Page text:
A late October 2016 article by Roger Schreffler of WardsAuto discussed Toyota’s revived interest in turbocharged engines. In writing about the largest of the carmaker’s two new gasoline-powered 4-cylinder turbo powerplants, Mr. Schreffler noted that
The 2.0L gasoline 8AR-FTS, which debuted in April 2014 on the Lexus NX200t CUV, now is available on seven models. In addition to the NX200t, these include the IS200t, GS Turbo (GS200t), RX200t and RC200t in the automaker’s Lexus lineup along with the Toyota Crown and Highlander.
Indeed, the 8AR-FTS engine (pictured below) has become a Lexus lineup mainstay throughout the world. And the RX 200t reference is not an error, for it is offered in a large number of markets outside North America. We also recall that with the October 2015 mid-life facelift of the 14th-generation (S210) Crown, the 2-liter, 4-cylinder turbo made its move from the luxury Lexus brand to the mainstream Toyota marque. But a 2-liter turbo Highlander?! We have no recollection of this ever existing. Is Mr. Schreffler off-base and mistaken here?
Certainly neither the initial, followup, pricing nor product information Toyota USA press releases for the 2017 Highlander mention a 2-liter turbo option. The sole 4-cylinder Highlander option there remains the 2.7-liter naturally-aspirated 1AR-FE.
But what about Toyota Highlanders for export markets?
With the advent of the 3rd-generation (XU50) Toyota Highlander, Japanese production ceased, and the United States’ TMMI (Toyota Motor Manufacturing Indiana) facility in Princeton became the sole source for export versions of the mid-sized crossover. Could 8AR-FTS-powered Highlanders be an export-only thing, then? Apparently not, because official Toyota websites in major export markets such as Canada, Mexico, Australia, New Zealand, Russia and Ukraine all fail to mention a 2-liter turbo option.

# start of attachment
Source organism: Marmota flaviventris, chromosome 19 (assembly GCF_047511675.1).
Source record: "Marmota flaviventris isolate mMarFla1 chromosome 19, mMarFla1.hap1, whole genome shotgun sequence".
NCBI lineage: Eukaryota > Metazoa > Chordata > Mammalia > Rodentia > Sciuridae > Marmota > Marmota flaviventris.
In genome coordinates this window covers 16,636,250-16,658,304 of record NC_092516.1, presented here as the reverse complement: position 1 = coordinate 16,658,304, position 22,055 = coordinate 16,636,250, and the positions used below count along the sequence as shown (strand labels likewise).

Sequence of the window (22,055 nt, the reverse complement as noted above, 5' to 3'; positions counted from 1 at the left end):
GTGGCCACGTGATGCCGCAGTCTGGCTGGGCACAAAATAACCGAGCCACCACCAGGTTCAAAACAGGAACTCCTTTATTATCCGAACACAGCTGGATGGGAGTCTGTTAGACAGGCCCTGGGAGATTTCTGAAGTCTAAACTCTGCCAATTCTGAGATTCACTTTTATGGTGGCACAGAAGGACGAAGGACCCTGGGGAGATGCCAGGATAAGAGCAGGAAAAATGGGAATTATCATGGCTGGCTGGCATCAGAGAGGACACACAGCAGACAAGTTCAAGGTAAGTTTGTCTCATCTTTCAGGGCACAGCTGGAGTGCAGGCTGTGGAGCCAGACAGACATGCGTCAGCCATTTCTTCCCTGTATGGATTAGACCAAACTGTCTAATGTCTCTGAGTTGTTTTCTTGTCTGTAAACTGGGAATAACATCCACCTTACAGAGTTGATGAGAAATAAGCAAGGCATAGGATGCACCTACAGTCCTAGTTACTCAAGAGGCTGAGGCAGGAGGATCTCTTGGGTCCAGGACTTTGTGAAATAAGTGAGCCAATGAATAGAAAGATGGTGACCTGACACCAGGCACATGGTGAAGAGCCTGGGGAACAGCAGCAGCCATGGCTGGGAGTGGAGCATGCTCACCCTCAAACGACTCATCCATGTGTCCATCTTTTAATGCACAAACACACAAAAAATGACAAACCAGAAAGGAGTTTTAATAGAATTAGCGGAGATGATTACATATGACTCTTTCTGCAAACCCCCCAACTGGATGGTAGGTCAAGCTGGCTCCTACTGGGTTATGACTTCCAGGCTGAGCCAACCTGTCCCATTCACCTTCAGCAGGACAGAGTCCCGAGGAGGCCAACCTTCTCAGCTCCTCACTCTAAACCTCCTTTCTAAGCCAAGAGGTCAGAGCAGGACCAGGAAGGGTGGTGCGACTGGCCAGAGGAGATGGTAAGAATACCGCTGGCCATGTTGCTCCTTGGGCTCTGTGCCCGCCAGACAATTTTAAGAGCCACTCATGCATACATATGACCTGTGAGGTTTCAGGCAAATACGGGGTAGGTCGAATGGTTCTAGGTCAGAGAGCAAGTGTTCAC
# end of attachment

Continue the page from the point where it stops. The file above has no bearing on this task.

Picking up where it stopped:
Are Highlanders built anywhere else?
There is one other current locale for Toyota Highlander production: the GAC-Toyota facility in Guangzhou (formerly known as Canton) in southeastern China’s Guangdong province. Articles from ChinaAutoWeb and China Daily both cite the availability, as the base engine on Chinese Highlanders, of the 8AR-FTS 2-liter, 4-cylinder turbo. But the ultimate “smoking gun” is the official GAC-Toyota China Highlander page, which thirds the notion of a 2-liter turbo Highlander, if only in the Middle Kingdom.
Might Toyota-badged 2-liter turbos spread beyond the Crown and Chinese Highlanders?
Right now, Toyota-badged 2-liter turbos are a thing only in Japan and China, but we don’t think it will remain that way for long. The 8th-generation North American Camry (expected to debut at the January 2017 Detroit Auto Show) is strongly rumored to be the first American application of the 8AR-FTS in a Toyota-badged vehicle. Most pundits believe that it will replace the 2GR-FE 3.5-liter V6 as the top Camry engine, though others suggest the turbo 4 will be an intermediate option between the current naturally aspirated base 4 and the V6.
We are skeptical, however, that the 8AR-FTS will be offered in the larger and heavier Avalon, Highlander and Sienna lines. Ford’s dropping the 2-liter 4-cylinder EcoBoost turbo option for the 2016 refresh of the 5th-gen Ford Explorer in favor of a larger 2.3-liter unit is tacit confirmation that a 2-liter turbo might be inadequate for North American tastes in larger-than-Camry vehicles. A more natural home for a 2-liter turbo would be the 5th-generation RAV4, expected for the 2019 model year. And, of course, we still dream of this engine going into a Volkswagen GTI-rivalling Corolla hot hatch. Revived Corolla XRS or FX-16, anyone?